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The Innovation Futures Stream at Venturefest 2012 gave academics and TEDx speakers the chance to showcase their research and studies. We visited to watch the ‘Cities of the Future’ presentation, carried out by a number of Oxford Brookes University professors and researchers. The event was streamed live and can be watched now on the Venturefest webcast page.

Ray Ogden began with some interesting, and some scary, facts about the world’s population growth, ecological footprints and sustainability. This raises some questions about the way we live and how this will affect our future. By 2050 more than 70% of the global population will live in cities and one third of the UK’s total population lives in the ten largest urban areas. While urban growth isn’t a bad thing, in fact cities are a crucial part of this, in order to succeed in the future we need to get the architecture and technology of these big cities correct.

Professor Rajat Gupta focused on the low carbon transformation of UK housing. He argued that we need a change in the way that we generate and use energy. Our housing stock is in a poor state of energy efficiency and is becoming more of an issue day by day. As 75% of the housing stock we have will still exist in 2050, we need to find a way to make it more efficient. This poses a challenge as it needs to be large-scale, whole-house, cost-effective and rapid. Rajat suggests an area-based approach, bringing together energy modelling and spatial mapping with ‘DECoRuM‘. It identifies houses most in need of retrofitting and provides area-based information on optimum retrofit strategies, estimated costs, reductions in CO2 emissions and energy bills.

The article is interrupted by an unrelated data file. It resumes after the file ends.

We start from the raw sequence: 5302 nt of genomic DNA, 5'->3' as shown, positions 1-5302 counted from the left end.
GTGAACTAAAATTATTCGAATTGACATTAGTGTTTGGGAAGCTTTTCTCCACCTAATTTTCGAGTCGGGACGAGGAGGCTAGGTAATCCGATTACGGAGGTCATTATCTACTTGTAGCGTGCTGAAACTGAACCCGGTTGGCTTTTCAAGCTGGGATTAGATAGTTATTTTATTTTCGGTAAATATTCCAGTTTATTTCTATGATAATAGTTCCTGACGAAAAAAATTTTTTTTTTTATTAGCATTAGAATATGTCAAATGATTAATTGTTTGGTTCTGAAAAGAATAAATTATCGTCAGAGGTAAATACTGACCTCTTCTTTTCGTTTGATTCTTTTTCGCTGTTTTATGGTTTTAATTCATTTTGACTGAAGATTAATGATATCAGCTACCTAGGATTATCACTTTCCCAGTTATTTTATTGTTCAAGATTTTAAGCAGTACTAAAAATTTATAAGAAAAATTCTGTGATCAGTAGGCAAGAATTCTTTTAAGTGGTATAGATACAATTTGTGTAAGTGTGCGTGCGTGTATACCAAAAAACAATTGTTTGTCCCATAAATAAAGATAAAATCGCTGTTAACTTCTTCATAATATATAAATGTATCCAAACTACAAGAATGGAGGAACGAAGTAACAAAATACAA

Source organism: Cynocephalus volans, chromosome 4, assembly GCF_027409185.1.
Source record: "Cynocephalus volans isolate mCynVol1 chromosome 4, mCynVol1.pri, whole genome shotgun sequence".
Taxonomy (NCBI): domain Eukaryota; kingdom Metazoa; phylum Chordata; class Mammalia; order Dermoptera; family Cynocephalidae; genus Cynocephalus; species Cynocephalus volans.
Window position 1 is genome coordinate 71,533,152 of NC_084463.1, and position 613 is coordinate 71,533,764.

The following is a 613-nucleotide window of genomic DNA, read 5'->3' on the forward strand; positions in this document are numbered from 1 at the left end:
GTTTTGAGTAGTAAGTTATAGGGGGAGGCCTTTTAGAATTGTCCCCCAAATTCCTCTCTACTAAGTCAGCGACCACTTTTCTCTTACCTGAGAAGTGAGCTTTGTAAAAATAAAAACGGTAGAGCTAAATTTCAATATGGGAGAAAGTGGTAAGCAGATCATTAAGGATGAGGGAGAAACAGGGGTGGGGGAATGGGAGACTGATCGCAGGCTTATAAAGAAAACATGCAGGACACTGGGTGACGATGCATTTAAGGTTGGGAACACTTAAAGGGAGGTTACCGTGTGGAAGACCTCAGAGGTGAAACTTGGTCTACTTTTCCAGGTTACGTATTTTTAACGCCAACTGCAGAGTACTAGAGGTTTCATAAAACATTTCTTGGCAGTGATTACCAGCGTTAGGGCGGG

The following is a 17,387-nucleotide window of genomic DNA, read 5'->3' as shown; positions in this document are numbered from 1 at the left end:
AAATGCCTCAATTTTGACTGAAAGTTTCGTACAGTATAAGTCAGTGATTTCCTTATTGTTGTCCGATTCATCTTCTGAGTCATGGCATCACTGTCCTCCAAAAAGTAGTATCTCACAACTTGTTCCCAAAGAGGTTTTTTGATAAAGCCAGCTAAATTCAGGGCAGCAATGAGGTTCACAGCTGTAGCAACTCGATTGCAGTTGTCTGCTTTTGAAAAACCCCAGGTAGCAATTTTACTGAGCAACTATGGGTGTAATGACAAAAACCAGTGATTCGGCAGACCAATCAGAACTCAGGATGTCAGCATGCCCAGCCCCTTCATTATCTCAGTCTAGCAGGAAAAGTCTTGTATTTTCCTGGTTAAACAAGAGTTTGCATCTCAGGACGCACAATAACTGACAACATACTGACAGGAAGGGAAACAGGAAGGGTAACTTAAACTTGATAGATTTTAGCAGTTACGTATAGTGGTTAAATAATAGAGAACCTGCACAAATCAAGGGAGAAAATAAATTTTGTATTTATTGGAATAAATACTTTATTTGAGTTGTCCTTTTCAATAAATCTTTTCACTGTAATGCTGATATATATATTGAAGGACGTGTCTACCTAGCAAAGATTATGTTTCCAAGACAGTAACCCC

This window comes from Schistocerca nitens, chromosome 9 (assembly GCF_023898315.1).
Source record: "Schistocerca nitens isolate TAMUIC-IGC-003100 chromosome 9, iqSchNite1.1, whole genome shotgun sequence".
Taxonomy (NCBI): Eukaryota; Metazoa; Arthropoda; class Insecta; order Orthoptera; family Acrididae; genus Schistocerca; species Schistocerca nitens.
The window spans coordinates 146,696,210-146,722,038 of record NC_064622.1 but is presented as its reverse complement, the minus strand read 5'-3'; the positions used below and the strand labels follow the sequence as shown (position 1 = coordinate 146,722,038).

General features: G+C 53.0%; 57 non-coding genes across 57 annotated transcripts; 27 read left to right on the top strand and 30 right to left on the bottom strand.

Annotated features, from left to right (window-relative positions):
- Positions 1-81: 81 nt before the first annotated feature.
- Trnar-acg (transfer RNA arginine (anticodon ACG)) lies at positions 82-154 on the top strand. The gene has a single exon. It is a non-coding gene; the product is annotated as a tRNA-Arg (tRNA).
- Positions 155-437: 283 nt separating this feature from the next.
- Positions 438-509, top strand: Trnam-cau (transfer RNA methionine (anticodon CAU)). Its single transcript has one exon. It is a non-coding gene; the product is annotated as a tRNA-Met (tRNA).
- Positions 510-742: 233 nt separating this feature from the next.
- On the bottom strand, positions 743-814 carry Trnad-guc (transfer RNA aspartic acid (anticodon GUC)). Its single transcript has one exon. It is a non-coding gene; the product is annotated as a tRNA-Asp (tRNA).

Chris Kendrick from the School of Architecture at Oxford Brookes University talked about solar air heating for buildings and research into transpired solar collectors. These collectors are a form of solar heating as solar radiation heats the steel collector sheet and outside air is warmed as it passes through. Applied to large buildings they can reduce heating demand by 20-50% and have up to 50-70% efficiency. It works brilliantly in the UK – even with all the rain!

We wanted to catch the next talk in the Learning Stream so we didn’t get to see David Martell or Scott Cain take to the stage but their sections can be viewed on the webcast.

Extra reading:

  • DECoRuM – Read more about the DECoRuM project, its results and future possibilities.
  • Solar Wall – More information about Chris Kendrick’s research into transpired solar collectors.
  • The Future Cities Project – Set up to critically explore issues around the city.

 

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